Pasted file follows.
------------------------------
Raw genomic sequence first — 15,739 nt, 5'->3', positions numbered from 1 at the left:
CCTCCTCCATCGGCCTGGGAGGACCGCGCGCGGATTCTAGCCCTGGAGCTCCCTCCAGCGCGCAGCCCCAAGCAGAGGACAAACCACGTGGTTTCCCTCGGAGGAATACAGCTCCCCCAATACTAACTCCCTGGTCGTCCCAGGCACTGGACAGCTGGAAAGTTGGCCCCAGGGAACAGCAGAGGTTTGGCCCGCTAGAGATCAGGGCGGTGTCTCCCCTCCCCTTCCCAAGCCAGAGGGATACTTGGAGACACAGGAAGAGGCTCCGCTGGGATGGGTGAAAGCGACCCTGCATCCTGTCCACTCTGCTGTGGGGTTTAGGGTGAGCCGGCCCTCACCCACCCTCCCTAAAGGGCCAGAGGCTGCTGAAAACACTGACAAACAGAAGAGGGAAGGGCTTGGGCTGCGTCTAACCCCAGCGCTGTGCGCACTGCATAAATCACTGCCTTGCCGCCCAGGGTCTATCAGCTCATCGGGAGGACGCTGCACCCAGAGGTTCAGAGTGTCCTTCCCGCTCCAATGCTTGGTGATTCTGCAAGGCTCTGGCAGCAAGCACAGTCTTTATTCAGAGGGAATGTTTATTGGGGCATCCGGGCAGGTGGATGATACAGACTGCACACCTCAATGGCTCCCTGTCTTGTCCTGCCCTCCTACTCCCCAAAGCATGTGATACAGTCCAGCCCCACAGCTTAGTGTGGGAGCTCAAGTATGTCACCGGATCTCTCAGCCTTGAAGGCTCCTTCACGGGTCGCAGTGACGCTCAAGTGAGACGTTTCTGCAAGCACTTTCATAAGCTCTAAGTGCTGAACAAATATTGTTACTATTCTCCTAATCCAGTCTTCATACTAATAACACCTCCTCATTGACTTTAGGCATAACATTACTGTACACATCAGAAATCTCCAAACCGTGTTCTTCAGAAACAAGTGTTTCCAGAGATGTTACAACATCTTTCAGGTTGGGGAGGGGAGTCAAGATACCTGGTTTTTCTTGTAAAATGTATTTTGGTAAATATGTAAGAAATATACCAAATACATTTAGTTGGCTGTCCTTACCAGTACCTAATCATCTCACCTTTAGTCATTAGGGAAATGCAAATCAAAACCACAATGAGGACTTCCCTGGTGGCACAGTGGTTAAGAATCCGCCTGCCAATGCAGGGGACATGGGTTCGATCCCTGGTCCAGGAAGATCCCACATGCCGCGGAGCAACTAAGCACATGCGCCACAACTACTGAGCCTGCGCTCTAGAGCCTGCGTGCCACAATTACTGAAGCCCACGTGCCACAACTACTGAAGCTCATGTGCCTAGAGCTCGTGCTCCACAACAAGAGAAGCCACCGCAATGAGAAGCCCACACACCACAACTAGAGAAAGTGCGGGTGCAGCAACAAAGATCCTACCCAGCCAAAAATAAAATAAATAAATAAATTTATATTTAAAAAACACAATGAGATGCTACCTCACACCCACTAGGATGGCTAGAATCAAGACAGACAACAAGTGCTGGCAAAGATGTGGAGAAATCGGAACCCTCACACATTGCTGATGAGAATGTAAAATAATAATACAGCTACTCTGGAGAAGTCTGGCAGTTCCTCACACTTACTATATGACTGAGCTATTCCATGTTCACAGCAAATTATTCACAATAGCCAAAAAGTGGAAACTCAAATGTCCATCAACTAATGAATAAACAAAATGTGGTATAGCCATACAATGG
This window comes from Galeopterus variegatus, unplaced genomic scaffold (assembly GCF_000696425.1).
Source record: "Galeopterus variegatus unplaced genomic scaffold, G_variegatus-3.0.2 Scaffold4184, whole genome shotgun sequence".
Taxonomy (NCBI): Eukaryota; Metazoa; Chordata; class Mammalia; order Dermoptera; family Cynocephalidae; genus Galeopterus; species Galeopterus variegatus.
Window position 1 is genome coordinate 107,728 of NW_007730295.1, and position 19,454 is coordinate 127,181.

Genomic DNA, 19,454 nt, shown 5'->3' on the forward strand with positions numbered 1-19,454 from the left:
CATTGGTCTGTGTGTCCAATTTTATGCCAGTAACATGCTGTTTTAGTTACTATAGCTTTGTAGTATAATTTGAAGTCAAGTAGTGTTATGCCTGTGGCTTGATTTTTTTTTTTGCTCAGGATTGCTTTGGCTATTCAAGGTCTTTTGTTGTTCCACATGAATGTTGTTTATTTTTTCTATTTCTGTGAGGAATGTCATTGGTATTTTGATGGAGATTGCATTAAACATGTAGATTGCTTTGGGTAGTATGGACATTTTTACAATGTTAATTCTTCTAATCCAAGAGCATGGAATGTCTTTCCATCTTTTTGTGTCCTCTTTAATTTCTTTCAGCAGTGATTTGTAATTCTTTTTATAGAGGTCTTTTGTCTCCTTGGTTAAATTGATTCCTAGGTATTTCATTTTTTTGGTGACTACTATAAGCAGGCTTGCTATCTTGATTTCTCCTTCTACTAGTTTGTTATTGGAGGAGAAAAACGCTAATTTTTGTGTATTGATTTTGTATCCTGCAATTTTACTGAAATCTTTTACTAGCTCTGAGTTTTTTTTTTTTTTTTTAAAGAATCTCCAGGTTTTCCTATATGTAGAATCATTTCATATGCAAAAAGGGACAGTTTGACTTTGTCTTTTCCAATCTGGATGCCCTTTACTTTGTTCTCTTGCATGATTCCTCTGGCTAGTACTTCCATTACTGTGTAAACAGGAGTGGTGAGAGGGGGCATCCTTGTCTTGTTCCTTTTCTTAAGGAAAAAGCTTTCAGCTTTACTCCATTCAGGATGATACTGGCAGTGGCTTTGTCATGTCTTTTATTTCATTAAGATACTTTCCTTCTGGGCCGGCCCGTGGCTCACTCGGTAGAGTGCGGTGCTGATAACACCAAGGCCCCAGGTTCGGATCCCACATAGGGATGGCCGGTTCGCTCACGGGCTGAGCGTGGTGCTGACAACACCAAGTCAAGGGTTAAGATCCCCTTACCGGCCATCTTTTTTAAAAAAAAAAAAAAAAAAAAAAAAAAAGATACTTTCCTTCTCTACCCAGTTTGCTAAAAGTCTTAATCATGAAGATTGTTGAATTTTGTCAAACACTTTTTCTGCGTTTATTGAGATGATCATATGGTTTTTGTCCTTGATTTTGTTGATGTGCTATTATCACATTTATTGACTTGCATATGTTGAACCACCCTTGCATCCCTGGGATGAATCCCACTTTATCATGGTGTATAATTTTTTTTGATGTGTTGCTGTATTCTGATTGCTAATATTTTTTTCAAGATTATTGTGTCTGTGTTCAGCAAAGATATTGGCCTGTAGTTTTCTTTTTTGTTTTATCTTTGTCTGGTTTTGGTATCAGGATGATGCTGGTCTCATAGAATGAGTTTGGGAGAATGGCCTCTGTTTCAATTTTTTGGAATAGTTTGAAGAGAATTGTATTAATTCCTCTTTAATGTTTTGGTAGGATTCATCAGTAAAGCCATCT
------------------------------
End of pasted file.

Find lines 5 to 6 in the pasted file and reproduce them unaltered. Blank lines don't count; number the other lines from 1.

Taxonomy (NCBI): Eukaryota; Metazoa; Chordata; class Mammalia; order Dermoptera; family Cynocephalidae; genus Galeopterus; species Galeopterus variegatus.
Window position 1 is genome coordinate 107,728 of NW_007730295.1, and position 19,454 is coordinate 127,181.